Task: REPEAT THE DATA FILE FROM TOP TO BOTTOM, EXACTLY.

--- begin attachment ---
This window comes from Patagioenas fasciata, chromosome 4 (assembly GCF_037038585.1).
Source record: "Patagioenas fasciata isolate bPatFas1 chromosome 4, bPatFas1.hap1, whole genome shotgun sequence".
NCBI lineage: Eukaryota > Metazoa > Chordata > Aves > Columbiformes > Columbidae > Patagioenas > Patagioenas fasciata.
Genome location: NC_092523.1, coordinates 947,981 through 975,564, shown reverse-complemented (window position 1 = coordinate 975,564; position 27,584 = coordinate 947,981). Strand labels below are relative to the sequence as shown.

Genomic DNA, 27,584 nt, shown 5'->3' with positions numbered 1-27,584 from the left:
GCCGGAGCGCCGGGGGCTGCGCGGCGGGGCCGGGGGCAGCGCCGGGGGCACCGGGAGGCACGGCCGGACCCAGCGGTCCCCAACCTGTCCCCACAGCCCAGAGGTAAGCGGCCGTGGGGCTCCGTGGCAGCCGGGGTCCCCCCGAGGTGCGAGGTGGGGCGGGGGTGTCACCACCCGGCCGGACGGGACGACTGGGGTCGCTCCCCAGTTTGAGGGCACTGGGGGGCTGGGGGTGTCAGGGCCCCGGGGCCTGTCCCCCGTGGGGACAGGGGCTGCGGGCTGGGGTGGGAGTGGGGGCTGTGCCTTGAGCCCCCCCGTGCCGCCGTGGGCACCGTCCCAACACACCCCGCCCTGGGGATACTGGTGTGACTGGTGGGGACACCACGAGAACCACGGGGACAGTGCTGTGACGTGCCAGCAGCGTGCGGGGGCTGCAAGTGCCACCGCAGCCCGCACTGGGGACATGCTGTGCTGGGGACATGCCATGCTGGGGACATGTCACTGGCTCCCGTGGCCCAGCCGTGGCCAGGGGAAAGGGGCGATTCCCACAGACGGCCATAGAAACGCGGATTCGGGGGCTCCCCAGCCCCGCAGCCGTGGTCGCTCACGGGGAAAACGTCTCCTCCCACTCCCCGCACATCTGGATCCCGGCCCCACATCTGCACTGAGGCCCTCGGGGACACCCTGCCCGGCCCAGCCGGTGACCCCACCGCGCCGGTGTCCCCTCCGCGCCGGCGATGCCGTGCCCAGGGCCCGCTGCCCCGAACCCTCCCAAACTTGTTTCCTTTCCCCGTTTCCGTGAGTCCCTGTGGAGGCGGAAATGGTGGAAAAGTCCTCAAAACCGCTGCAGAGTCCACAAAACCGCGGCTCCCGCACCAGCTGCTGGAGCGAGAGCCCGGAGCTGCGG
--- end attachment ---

This window comes from Patagioenas fasciata, chromosome 4 (assembly GCF_037038585.1).
Source record: "Patagioenas fasciata isolate bPatFas1 chromosome 4, bPatFas1.hap1, whole genome shotgun sequence".
NCBI lineage: Eukaryota > Metazoa > Chordata > Aves > Columbiformes > Columbidae > Patagioenas > Patagioenas fasciata.
Genome location: NC_092523.1, coordinates 947,981 through 975,564, shown reverse-complemented (window position 1 = coordinate 975,564; position 27,584 = coordinate 947,981). Strand labels below are relative to the sequence as shown.

Genomic DNA, 27,584 nt, shown 5'->3' with positions numbered 1-27,584 from the left:
GCCGGAGCGCCGGGGGCTGCGCGGCGGGGCCGGGGGCAGCGCCGGGGGCACCGGGAGGCACGGCCGGACCCAGCGGTCCCCAACCTGTCCCCACAGCCCAGAGGTAAGCGGCCGTGGGGCTCCGTGGCAGCCGGGGTCCCCCCGAGGTGCGAGGTGGGGCGGGGGTGTCACCACCCGGCCGGACGGGACGACTGGGGTCGCTCCCCAGTTTGAGGGCACTGGGGGGCTGGGGGTGTCAGGGCCCCGGGGCCTGTCCCCCGTGGGGACAGGGGCTGCGGGCTGGGGTGGGAGTGGGGGCTGTGCCTTGAGCCCCCCCGTGCCGCCGTGGGCACCGTCCCAACACACCCCGCCCTGGGGATACTGGTGTGACTGGTGGGGACACCACGAGAACCACGGGGACAGTGCTGTGACGTGCCAGCAGCGTGCGGGGGCTGCAAGTGCCACCGCAGCCCGCACTGGGGACATGCTGTGCTGGGGACATGCCATGCTGGGGACATGTCACTGGCTCCCGTGGCCCAGCCGTGGCCAGGGGAAAGGGGCGATTCCCACAGACGGCCATAGAAACGCGGATTCGGGGGCTCCCCAGCCCCGCAGCCGTGGTCGCTCACGGGGAAAACGTCTCCTCCCACTCCCCGCACATCTGGATCCCGGCCCCACATCTGCACTGAGGCCCTCGGGGACACCCTGCCCGGCCCAGCCGGTGACCCCACCGCGCCGGTGTCCCCTCCGCGCCGGCGATGCCGTGCCCAGGGCCCGCTGCCCCGAACCCTCCCAAACTTGTTTCCTTTCCCCGTTTCCGTGAGTCCCTGTGGAGGCGGAAATGGTGGAAAAGTCCTCAAAACCGCTGCAGAGTCCACAAAACCGCGGCTCCCGCACCAGCTGCTGGAGCGAGAGCCCGGAGCTGCGG